The absence of one or more of these requisites could well lead to a derailing of an institution's best-laid plans. Many of us have experienced such circumstances. It is daunting to encounter the sudden voting down of a long-planned curriculum reform or extensive student affairs initiative because those who will implement the change have no sense of ownership in it or because the financial resources necessary to support the change have not been allocated. Alas! too that presidents in the midst of reforms demanding extraordinary interpersonal and political skills find themselves inadequate to the task and sometimes even forced to resign. Often well thought out actions of an earlier era lead to unexpected consequences for an institutional change initiative. A long-revered mission statement that no longer matches actuality can lead to a calamitous division on the governing board.
The requisites for successful transformation are vital, but assuring their existence in an institution is only the first step. They must be potent components of an integrated system of change. I used to say that perhaps only the college or university president could see the institution whole, could understand how all its parts worked together to perform the functions essential to its well-being. Today I am embarrassed by my shortsighted statement. Any institution whose president alone has this ability, whose president alone takes on this responsibility, will be unable to markedly transform itself. Every member of a campus community must have appropriate understanding (the level of understanding dependent on the individual's campus role) of the institution as a whole.
What a demand! Higher education has taken pride in its innate giftedness. Most new faculty members are expected to easily and quickly learn on the job how to teach and to direct student research. Most administrators learn both their complex leadership roles and the mastering of management tasks on the job. Most more or less meet this demand after a year or two of often hard experience, and such successful administrators and faculty members quite reasonably take pride in their professional abilities. The danger lies in a frequently confirmed belief that they know the answers and a concommitant reluctance to acknowledge before others that they have more still to learn.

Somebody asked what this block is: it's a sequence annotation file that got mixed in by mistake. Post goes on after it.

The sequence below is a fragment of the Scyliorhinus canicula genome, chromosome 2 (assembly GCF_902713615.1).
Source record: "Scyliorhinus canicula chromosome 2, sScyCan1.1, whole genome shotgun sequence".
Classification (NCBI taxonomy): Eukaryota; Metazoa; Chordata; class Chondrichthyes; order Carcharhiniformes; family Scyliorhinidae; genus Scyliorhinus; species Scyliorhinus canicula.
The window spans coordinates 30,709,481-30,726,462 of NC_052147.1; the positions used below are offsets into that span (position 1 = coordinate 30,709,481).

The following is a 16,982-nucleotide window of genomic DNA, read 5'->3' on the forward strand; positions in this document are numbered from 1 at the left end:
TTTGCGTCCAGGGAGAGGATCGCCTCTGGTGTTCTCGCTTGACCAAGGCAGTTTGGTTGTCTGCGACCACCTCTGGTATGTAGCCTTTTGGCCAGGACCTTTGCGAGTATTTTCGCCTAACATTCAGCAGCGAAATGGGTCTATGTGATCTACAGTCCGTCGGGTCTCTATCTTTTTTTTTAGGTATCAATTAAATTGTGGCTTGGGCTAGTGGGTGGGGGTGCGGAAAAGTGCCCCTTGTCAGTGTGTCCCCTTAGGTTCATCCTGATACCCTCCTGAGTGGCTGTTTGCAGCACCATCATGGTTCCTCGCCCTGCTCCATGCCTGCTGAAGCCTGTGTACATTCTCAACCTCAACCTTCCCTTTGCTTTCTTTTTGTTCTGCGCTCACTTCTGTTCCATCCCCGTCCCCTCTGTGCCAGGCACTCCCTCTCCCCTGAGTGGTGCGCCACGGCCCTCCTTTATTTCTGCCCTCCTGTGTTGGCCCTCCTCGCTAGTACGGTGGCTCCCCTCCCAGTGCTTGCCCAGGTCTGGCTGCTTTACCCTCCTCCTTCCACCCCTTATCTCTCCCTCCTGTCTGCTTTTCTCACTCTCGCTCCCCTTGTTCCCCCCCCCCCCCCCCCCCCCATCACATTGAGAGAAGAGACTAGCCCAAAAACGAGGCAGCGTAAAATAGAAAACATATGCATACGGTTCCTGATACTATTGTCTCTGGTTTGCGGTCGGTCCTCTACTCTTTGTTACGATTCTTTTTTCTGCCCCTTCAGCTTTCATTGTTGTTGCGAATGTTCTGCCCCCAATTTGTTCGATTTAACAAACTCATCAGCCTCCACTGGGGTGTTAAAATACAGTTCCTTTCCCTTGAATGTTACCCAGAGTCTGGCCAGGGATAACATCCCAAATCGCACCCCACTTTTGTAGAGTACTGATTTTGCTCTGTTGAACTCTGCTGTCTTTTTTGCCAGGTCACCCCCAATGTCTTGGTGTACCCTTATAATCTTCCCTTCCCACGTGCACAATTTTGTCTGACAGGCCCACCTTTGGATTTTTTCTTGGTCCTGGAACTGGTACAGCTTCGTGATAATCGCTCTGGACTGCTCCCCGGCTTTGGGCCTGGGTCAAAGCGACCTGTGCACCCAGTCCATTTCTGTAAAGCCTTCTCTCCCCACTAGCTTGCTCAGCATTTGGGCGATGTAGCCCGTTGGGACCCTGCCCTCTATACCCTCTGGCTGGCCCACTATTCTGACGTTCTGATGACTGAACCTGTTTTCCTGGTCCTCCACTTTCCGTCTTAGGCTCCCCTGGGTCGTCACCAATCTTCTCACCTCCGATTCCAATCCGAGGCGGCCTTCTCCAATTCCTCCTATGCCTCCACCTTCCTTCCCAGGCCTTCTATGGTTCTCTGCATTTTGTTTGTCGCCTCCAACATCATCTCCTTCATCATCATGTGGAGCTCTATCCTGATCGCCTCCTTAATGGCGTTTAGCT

In truth, all of us in higher education leadership positions have much to learn. The learning personality is an asset. A learning community that also plans and acts will be successful. Learning from each other within a community is satisfying and cost-effective. And tapping into national resources and experienced outside consultants can both accelerate needed learning and extend the range of institutional thinking.
Is your college or university ready to garner external assistance in its quest for major educational change? Identifying assistance that matches your particular institution, its stage of development, and its needs is key. The National Academy for Academic Leadership was founded to help colleges and universities in this complex and difficult undertaking.
This Web site can be a powerful resource in discerning the readiness of your campus to undertake major change. We encourage you to visit it regularly. Call us (727-864-6737) about arranging for an integrated campus program designed specifically for you or for help in selecting an external consultant.
Using effective outside assistance on internal issues is far from a sign of weakness. It could well prove to be the act of courage that leads to transformation and even to competitive advantage.
Paula P. Brownlee, Senior Associate, The National Academy for Academic Leadership